McCarthy Not Asking Rep. Santos to Resign but Won’t Back Reelection Plans After Criminal Indictment

Ryan Morgan
By Ryan Morgan
May 11, 2023Congress
McCarthy Not Asking Rep. Santos to Resign but Won’t Back Reelection Plans After Criminal Indictment
House Speaker Kevin McCarthy (R-Calif.) speaks to the press after meeting President Joe Biden and other leaders at the White House in Washington on May 9, 2023. (Madalina Vasiliu/The Epoch Times)

House Speaker Kevin McCarthy (R-Calif.) ruled out supporting Rep. George Santos (R-N.Y.) in a potential reelection bid after the freshman lawmaker was hit with criminal charges for fraud on Wednesday.

Santos, who is about five months into his term, faces a 13-count indictment brought by Breon Peace, the U.S. Attorney for New York’s Eastern District. Santos faces seven counts of wire fraud, three counts of money laundering, two counts of making materially false statements to the House of Representatives, and one count of theft of public funds.

On Tuesday, after reports broke that Santos would be criminally indicted, McCarthy told reporters that he would let Santos continue to serve unless he is found guilty of criminal charges. McCarthy said this standard of allowing Santos to serve in Congress until he is found guilty is the same standard given to Sen. Bob Menendez (D-N.J.) and former Republican congressman Jeff Fortenberry when they faced federal criminal charges.

Menendez faced corruption charges, but a mistrial was declared in his case in 2017 and the Department of Justice dropped the charges in 2018. Menendez currently serves as the Chairman of the Senate Foreign Relations Committee.

Fortenberry was charged with facilitating illegal campaign contributions and making false statements to federal investigators. He was convicted last year in a federal court in California. McCarthy called on Fortenberry to resign after the verdict and Fortenberry left office on March 31, 2022.

“We’ll just follow the same pattern we always have,” McCarthy said Tuesday while addressing Santos’s case.

“If a person is indicted, they’re not on committees, they have the right to vote, but they have to go to trial,” McCarthy added. “Just like we had Jeff Fortenberry, he had the same ability, I removed him from committees, but he was found guilty and I told him he needed to resign. That is my policies and principles on this, and I’d follow the same pattern.”

Won’t Back Santos Reelection Bid

The criminal complaint (pdf) alleges Santos deceived his supporters into donating to a company under the guise that the funds would be used to support his 2022 congressional campaign. Prosecutors say Santos moved money from this campaign fund over to his personal bank accounts and allegedly then used much of that money for personal expenses including purchasing designer clothing and paying off debts.

The complaint further alleges Santos obtained unemployment insurance through the New York State Department of Labor by falsely claiming to have been unemployed in March 2020. Santos allegedly received $24,000 in unemployment benefits through April 2021.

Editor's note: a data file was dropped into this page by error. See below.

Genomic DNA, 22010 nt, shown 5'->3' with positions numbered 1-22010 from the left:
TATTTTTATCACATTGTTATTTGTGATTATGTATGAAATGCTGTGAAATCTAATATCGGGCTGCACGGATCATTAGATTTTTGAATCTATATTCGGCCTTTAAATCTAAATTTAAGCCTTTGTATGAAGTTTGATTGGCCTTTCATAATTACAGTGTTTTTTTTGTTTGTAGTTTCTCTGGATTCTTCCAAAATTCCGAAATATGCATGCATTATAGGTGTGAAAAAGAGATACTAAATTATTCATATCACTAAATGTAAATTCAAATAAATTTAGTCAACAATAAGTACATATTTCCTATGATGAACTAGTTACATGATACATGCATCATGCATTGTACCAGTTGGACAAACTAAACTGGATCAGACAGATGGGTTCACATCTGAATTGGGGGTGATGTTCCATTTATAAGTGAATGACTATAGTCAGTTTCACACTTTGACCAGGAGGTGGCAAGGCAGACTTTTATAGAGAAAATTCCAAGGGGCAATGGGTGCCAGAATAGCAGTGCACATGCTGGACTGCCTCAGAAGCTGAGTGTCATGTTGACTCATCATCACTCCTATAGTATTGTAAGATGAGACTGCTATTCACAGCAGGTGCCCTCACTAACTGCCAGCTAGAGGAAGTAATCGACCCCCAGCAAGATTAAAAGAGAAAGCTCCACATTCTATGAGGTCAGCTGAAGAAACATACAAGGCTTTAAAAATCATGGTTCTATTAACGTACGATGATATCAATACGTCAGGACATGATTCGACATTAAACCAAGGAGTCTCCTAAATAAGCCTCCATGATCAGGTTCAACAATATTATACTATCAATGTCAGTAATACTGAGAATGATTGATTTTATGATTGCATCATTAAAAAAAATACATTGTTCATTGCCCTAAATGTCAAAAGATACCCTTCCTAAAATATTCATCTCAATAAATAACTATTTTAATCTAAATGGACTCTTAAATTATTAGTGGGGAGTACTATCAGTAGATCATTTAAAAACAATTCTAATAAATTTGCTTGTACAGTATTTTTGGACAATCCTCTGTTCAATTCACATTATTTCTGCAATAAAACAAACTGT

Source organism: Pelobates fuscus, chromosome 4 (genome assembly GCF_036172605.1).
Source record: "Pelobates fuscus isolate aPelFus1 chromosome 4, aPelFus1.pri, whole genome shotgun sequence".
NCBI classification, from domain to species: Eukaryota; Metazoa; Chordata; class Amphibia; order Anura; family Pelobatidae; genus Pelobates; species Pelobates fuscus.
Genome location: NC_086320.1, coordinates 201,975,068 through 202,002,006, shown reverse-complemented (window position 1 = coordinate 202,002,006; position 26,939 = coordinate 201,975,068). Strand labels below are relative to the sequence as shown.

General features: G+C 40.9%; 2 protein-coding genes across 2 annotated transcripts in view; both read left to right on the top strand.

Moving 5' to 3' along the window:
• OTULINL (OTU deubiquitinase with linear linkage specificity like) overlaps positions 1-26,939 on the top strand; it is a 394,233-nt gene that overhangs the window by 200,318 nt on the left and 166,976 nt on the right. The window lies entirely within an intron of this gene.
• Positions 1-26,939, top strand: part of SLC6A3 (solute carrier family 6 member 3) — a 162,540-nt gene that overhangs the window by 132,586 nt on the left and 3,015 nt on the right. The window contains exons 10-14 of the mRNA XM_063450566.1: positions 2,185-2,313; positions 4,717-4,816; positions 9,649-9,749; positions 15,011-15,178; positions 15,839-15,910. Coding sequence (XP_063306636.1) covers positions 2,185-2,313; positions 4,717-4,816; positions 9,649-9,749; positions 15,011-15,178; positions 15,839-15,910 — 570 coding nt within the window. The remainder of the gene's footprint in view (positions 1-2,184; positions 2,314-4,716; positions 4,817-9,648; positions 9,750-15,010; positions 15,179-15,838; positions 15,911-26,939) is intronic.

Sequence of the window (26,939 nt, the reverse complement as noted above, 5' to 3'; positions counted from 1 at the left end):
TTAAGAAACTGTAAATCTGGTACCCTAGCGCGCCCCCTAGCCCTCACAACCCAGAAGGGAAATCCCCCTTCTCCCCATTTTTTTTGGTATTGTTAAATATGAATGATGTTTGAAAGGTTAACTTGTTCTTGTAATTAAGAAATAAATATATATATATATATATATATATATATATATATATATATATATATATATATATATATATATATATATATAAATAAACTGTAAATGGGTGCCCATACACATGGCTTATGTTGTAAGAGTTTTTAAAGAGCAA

The complaint also alleges Santos made false statements to Congress by providing incorrect information about his income and assets during his 2020 and 2022 congressional campaigns. In Santos’s 2020 campaign, he allegedly overstated his income from one company and altogether failed to report his salary from another investment firm. Santos claimed he received about $55,000 in income from a single company when in fact he received $25,403 from one company and $27,555 from a second, a total of $52,958 between the two income sources.

In his 2022 campaign filings, Santos allegedly claimed he was making $750,000 in earned income through a company he owned, and had between $1 million and $5 million in unearned dividends through that same company, along with up to $5 million more in a savings account. Prosecutors say Santos actually received about $28,107 from an investment firm and $20,304 in unemployment benefits during this time period, “both of which he failed to truthfully report as required.”

While he didn’t call for Santos’s resignation on Tuesday, McCarthy did rule out support for a reelection bid for the embattled lawmaker after the Wednesday arraignment hearing.

“I think he’s got some other things to focus on in his life than running for stuff,” McCarthy told a press gaggle.

If convicted, Santos could face up to 20 years in prison.

Santos Vows to Clear His Name

Santos pleaded “not guilty” during the arraignment hearing on Wednesday and, in comments to the press outside the courthouse, said he would fight the charges.

“I’m gonna fight my battle, I’m gonna deliver, I’m gonna fight the witch hunt, I’m gonna take care of clearing my name and I look forward to doing that,” he said.

NTD News reached out to Santos’s office and an attorney representing him in the criminal case. Neither responded by the time this article was published.